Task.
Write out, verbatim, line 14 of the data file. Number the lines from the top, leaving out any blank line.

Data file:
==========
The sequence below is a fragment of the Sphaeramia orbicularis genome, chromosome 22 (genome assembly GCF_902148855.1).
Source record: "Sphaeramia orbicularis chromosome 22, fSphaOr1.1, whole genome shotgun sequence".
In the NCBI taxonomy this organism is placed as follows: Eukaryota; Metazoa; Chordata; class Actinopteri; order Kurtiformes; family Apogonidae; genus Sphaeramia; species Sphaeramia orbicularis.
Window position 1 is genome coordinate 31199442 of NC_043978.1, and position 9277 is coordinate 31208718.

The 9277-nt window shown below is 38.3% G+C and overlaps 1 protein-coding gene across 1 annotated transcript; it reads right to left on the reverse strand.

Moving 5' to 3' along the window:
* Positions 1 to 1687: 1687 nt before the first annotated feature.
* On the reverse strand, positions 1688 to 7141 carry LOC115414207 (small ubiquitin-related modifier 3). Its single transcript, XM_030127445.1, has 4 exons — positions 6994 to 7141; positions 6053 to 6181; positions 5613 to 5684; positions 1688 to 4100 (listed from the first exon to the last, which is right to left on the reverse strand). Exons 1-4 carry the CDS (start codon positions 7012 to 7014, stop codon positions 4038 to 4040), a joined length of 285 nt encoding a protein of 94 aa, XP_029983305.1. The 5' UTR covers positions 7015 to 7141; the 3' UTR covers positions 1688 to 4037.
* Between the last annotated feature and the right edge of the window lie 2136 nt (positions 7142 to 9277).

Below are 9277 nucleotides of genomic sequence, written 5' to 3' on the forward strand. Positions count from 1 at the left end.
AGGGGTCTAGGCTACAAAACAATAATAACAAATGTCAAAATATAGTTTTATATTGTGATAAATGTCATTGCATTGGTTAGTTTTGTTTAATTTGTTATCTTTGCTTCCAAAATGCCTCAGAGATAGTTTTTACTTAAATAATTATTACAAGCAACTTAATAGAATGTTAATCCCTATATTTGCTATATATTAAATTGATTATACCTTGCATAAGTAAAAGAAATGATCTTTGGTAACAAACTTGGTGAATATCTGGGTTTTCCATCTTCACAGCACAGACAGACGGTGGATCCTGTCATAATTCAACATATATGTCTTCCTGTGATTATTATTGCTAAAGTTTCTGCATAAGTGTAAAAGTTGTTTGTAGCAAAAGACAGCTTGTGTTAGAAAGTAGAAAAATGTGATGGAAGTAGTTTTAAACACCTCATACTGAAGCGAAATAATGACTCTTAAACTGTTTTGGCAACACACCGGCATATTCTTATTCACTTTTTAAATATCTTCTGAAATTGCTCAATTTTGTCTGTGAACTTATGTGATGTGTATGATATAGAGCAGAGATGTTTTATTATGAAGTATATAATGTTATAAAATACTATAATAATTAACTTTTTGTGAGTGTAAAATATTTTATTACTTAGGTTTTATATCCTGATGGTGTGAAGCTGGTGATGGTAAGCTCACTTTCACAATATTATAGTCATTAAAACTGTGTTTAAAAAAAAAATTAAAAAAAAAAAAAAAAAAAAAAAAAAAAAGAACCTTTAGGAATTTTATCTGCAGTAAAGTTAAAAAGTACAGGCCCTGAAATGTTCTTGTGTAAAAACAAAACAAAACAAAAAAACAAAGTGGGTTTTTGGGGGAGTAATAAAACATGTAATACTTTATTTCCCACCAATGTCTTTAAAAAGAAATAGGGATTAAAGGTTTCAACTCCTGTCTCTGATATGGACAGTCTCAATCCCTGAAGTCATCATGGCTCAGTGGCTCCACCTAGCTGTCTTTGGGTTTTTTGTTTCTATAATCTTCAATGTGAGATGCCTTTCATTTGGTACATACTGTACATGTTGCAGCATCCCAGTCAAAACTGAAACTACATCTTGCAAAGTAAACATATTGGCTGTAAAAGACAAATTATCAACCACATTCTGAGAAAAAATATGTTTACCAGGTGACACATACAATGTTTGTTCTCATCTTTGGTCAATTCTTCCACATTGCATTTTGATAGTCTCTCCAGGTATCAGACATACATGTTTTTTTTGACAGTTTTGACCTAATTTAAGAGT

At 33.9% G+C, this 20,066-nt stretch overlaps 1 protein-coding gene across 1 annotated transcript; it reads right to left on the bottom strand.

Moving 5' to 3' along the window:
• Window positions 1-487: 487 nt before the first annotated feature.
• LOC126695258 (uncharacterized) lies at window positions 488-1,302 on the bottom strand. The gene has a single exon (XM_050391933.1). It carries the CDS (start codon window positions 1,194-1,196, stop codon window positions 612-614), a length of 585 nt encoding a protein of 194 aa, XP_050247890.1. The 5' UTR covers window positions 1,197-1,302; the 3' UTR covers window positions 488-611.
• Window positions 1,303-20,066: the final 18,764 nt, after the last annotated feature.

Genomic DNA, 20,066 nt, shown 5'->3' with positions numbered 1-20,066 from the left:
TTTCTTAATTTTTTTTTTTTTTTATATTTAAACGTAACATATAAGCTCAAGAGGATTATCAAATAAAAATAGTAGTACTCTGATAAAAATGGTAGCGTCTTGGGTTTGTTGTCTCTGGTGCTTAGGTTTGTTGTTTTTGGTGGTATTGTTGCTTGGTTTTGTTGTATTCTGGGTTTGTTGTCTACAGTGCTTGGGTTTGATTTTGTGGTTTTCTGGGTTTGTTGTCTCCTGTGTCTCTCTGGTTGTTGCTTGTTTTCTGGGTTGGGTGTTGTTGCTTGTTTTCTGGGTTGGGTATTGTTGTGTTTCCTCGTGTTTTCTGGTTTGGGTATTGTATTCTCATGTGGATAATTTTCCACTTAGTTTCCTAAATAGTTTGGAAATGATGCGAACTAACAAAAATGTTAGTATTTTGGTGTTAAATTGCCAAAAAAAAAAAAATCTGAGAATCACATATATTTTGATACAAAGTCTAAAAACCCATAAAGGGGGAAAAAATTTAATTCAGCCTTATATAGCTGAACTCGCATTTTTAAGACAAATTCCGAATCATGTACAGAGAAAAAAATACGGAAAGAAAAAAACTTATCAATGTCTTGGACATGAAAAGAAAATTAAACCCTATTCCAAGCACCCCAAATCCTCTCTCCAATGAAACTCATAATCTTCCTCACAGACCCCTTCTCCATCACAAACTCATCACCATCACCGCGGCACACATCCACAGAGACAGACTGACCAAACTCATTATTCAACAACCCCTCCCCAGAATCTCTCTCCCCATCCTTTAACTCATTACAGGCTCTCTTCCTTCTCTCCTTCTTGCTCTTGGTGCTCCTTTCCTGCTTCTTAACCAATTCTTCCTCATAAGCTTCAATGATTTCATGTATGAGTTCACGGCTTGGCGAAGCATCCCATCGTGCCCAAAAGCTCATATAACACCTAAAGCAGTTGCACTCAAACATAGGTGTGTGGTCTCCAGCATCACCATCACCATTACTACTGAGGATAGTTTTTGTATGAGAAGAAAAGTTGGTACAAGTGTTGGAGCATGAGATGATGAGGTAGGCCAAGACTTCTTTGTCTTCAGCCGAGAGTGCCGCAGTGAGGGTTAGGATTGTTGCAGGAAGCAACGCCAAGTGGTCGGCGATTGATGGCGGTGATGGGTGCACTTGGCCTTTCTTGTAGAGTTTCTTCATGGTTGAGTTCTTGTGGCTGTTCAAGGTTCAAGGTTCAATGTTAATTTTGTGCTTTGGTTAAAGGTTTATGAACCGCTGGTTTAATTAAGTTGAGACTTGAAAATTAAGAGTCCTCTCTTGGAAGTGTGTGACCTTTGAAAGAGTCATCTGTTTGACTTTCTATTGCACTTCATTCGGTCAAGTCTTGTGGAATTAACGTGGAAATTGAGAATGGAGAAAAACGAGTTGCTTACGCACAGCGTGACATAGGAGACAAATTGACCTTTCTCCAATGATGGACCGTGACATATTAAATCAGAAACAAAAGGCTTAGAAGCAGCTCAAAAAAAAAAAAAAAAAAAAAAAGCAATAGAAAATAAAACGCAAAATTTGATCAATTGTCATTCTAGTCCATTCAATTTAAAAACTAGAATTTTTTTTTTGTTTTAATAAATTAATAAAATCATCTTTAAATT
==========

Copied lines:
• Window positions 1-487: 487 nt before the first annotated feature.